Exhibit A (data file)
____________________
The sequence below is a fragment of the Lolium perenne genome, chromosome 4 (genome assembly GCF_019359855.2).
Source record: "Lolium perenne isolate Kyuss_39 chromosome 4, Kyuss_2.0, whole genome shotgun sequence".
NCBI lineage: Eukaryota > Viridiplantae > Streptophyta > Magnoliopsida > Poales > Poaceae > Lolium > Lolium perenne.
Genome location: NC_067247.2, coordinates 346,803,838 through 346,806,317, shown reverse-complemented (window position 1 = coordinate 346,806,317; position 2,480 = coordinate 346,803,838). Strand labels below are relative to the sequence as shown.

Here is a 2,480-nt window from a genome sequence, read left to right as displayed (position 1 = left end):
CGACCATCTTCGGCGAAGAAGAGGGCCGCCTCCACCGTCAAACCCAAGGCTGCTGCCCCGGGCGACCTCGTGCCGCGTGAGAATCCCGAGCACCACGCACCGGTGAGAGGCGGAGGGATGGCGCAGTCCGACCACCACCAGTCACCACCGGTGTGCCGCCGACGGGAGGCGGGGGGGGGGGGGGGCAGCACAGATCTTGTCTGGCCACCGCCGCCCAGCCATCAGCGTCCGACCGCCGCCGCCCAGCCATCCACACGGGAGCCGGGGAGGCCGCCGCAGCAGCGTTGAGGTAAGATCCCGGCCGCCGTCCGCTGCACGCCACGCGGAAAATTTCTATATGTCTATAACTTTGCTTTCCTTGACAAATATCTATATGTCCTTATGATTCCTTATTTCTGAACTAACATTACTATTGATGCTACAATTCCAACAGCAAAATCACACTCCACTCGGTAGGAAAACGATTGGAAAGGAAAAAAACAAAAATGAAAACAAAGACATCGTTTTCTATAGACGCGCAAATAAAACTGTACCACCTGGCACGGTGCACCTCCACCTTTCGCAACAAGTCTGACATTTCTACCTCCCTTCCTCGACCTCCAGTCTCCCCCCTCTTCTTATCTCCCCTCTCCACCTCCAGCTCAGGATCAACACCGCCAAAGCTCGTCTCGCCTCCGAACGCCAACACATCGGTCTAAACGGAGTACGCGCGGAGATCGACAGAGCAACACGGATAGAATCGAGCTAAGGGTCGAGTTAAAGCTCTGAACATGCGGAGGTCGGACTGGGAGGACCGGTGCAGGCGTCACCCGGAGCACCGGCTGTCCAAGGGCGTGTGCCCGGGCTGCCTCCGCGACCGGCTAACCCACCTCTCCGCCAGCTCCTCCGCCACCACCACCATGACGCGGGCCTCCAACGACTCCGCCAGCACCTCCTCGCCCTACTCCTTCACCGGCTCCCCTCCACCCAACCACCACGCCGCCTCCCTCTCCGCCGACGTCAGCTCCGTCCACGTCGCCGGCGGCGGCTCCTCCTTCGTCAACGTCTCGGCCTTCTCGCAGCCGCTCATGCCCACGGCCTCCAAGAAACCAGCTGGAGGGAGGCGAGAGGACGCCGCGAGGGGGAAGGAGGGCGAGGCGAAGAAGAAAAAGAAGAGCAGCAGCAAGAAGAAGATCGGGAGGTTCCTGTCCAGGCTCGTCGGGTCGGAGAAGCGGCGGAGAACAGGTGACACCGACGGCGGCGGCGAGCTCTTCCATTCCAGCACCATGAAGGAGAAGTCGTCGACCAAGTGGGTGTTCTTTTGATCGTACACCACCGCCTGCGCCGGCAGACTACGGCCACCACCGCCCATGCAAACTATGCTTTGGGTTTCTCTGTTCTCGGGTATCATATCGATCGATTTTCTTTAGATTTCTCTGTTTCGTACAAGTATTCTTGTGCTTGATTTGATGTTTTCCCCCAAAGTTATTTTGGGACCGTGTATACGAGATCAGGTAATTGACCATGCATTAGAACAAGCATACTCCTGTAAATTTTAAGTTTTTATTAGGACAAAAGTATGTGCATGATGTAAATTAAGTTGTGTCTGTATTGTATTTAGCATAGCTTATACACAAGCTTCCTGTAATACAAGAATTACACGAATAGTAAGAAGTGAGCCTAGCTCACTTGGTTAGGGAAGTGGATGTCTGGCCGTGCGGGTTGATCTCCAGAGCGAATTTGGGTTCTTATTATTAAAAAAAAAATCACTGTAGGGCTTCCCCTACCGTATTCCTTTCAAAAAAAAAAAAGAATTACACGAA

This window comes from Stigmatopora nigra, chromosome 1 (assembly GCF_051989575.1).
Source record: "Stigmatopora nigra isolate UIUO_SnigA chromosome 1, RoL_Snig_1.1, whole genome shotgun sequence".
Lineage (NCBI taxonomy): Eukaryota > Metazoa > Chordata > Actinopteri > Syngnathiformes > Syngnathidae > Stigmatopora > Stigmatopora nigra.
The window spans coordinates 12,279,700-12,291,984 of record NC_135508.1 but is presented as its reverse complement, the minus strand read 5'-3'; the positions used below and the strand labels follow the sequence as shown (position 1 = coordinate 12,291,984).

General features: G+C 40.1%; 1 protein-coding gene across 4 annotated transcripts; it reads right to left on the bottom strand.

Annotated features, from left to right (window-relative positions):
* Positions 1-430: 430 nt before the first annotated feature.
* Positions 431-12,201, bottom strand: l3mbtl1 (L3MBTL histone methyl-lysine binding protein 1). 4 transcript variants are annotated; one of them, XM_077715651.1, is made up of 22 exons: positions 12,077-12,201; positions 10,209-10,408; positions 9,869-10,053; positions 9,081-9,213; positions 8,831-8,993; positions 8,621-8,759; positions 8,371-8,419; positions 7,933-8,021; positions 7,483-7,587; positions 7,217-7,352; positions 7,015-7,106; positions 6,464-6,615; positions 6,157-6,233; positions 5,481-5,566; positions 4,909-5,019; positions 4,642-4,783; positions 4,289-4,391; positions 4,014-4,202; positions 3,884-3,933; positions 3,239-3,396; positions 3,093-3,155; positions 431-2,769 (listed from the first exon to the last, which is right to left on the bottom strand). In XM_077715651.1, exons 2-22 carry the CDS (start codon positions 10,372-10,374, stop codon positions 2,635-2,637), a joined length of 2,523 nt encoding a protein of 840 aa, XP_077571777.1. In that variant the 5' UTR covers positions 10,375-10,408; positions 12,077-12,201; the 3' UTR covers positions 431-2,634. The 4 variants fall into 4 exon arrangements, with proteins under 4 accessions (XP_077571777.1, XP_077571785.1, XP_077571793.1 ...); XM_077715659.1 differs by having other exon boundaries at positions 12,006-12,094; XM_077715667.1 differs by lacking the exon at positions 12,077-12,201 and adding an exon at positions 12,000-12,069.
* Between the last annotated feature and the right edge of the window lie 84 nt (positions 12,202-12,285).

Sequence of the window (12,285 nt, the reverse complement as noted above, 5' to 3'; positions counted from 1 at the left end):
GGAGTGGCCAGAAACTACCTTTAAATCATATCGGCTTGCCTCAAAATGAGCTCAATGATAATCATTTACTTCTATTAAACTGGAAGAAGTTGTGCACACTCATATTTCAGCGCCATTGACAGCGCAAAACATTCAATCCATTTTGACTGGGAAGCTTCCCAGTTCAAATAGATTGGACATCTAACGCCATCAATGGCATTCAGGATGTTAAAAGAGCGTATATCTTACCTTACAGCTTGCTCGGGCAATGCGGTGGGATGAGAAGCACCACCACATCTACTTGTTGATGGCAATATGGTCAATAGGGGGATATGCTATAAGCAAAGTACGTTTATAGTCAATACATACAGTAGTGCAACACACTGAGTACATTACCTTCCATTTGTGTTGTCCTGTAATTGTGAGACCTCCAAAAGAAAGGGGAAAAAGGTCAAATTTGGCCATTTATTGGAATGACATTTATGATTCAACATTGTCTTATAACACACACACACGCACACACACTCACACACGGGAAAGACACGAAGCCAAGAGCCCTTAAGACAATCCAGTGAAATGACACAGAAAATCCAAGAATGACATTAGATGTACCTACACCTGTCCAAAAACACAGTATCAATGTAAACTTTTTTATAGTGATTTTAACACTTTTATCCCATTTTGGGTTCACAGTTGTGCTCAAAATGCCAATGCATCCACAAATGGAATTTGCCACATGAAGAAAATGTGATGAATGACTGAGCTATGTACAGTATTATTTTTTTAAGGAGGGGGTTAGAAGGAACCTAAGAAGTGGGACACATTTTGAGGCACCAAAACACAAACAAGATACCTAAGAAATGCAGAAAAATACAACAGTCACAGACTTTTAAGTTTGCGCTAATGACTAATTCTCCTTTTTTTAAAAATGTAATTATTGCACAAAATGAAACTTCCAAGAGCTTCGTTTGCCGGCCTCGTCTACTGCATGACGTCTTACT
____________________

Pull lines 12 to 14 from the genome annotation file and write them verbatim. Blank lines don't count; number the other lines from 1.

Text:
Annotated features, from left to right (window-relative positions):
* Positions 1-430: 430 nt before the first annotated feature.
* Positions 431-12,201, bottom strand: l3mbtl1 (L3MBTL histone methyl-lysine binding protein 1). 4 transcript variants are annotated; one of them, XM_077715651.1, is made up of 22 exons: positions 12,077-12,201; positions 10,209-10,408; positions 9,869-10,053; positions 9,081-9,213; positions 8,831-8,993; positions 8,621-8,759; positions 8,371-8,419; positions 7,933-8,021; positions 7,483-7,587; positions 7,217-7,352; positions 7,015-7,106; positions 6,464-6,615; positions 6,157-6,233; positions 5,481-5,566; positions 4,909-5,019; positions 4,642-4,783; positions 4,289-4,391; positions 4,014-4,202; positions 3,884-3,933; positions 3,239-3,396; positions 3,093-3,155; positions 431-2,769 (listed from the first exon to the last, which is right to left on the bottom strand). In XM_077715651.1, exons 2-22 carry the CDS (start codon positions 10,372-10,374, stop codon positions 2,635-2,637), a joined length of 2,523 nt encoding a protein of 840 aa, XP_077571777.1. In that variant the 5' UTR covers positions 10,375-10,408; positions 12,077-12,201; the 3' UTR covers positions 431-2,634. The 4 variants fall into 4 exon arrangements, with proteins under 4 accessions (XP_077571777.1, XP_077571785.1, XP_077571793.1 ...); XM_077715659.1 differs by having other exon boundaries at positions 12,006-12,094; XM_077715667.1 differs by lacking the exon at positions 12,077-12,201 and adding an exon at positions 12,000-12,069.